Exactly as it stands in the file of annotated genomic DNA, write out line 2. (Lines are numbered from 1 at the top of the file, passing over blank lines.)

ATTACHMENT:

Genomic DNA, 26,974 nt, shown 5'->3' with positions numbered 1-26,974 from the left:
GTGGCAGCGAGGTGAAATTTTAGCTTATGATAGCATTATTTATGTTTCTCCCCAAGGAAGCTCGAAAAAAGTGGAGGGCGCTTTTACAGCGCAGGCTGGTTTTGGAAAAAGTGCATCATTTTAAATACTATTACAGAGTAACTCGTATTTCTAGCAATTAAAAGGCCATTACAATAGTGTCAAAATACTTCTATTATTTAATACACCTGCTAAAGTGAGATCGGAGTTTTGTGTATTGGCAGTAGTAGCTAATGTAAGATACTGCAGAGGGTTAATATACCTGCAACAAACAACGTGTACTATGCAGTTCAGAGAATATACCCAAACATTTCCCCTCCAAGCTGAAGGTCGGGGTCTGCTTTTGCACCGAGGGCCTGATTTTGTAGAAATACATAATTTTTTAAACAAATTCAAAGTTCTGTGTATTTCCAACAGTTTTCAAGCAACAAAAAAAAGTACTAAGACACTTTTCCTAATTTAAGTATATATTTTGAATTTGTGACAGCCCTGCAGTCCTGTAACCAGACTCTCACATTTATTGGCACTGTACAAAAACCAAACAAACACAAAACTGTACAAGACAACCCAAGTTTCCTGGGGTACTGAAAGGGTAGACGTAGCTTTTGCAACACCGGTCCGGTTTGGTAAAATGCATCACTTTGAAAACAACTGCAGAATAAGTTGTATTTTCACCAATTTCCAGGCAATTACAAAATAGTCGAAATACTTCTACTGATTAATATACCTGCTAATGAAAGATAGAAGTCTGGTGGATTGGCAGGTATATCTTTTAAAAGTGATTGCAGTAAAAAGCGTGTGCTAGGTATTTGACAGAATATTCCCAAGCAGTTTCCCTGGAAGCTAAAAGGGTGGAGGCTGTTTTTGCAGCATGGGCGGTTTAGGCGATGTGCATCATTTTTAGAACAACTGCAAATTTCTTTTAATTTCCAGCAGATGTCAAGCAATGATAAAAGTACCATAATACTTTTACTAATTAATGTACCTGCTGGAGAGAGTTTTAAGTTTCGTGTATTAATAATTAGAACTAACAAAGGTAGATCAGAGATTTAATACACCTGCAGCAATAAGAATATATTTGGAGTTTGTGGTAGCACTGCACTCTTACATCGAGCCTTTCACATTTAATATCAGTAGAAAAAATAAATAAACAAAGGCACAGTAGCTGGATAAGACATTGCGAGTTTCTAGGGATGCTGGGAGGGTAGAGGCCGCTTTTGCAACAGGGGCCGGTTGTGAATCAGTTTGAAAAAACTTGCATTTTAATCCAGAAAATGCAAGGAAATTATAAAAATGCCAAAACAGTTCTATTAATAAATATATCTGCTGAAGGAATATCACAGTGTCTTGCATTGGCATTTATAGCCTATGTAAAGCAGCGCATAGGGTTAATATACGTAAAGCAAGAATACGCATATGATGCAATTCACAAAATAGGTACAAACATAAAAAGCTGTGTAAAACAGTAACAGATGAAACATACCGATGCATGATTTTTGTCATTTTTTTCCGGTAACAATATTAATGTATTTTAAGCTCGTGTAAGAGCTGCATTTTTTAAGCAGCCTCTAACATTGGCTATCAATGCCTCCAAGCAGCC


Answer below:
GTGGCAGCGAGGTGAAATTTTAGCTTATGATAGCATTATTTATGTTTCTCCCCAAGGAAGCTCGAAAAAAGTGGAGGGCGCTTTTACAGCGCAGGCTGGTTTTGGAAAAAGTGCATCATTTTAAATACTATTACAGAGTAACTCGTATTTCTAGCAATTAAAAGGCCATTACAATAGTGTCAAAATACTTCTATTATTTAATACACCTGCTAAAGTGAGATCGGAGTTTTGTGTATTGGCAGTAGTAGCTAATGTAAGATACTGCAGAGGGTTAATATACCTGCAACAAACAACGTGTACTATGCAGTTCAGAGAATATACCCAAACATTTCCCCTCCAAGCTGAAGGTCGGGGTCTGCTTTTGCACCGAGGGCCTGATTTTGTAGAAATACATAATTTTTTAAACAAATTCAAAGTTCTGTGTATTTCCAACAGTTTTCAAGCAACAAAAAAAAGTACTAAGACACTTTTCCTAATTTAAGTATATATTTTGAATTTGTGACAGCCCTGCAGTCCTGTAACCAGACTCTCACATTTATTGGCACTGTACAAAAACCAAACAAACACAAAACTGTACAAGACAACCCAAGTTTCCTGGGGTACTGAAAGGGTAGACGTAGCTTTTGCAACACCGGTCCGGTTTGGTAAAATGCATCACTTTGAAAACAACTGCAGAATAAGTTGTATTTTCACCAATTTCCAGGCAATTACAAAATAGTCGAAATACTTCTACTGATTAATATACCTGCTAATGAAAGATAGAAGTCTGGTGGATTGGCAGGTATATCTTTTAAAAGTGATTGCAGTAAAAAGCGTGTGCTAGGTATTTGACAGAATATTCCCAAGCAGTTTCCCTGGAAGCTAAAAGGGTGGAGGCTGTTTTTGCAGCATGGGCGGTTTAGGCGATGTGCATCATTTTTAGAACAACTGCAAATTTCTTTTAATTTCCAGCAGATGTCAAGCAATGATAAAAGTACCATAATACTTTTACTAATTAATGTACCTGCTGGAGAGAGTTTTAAGTTTCGTGTATTAATAATTAGAACTAACAAAGGTAGATCAGAGATTTAATACACCTGCAGCAATAAGAATATATTTGGAGTTTGTGGTAGCACTGCACTCTTACATCGAGCCTTTCACATTTAATATCAGTAGAAAAAATAAATAAACAAAGGCACAGTAGCTGGATAAGACATTGCGAGTTTCTAGGGATGCTGGGAGGGTAGAGGCCGCTTTTGCAACAGGGGCCGGTTGTGAATCAGTTTGAAAAAACTTGCATTTTAATCCAGAAAATGCAAGGAAATTATAAAAATGCCAAAACAGTTCTATTAATAAATATATCTGCTGAAGGAATATCACAGTGTCTTGCATTGGCATTTATAGCCTATGTAAAGCAGCGCATAGGGTTAATATACGTAAAGCAAGAATACGCATATGATGCAATTCACAAAATAGGTACAAACATAAAAAGCTGTGTAAAACAGTAACAGATGAAACATACCGATGCATGATTTTTGTCATTTTTTTCCGGTAACAATATTAATGTATTTTAAGCTCGTGTAAGAGCTGCATTTTTTAAGCAGCCTCTAACATTGGCTATCAATGCCTCCAAGCAGCC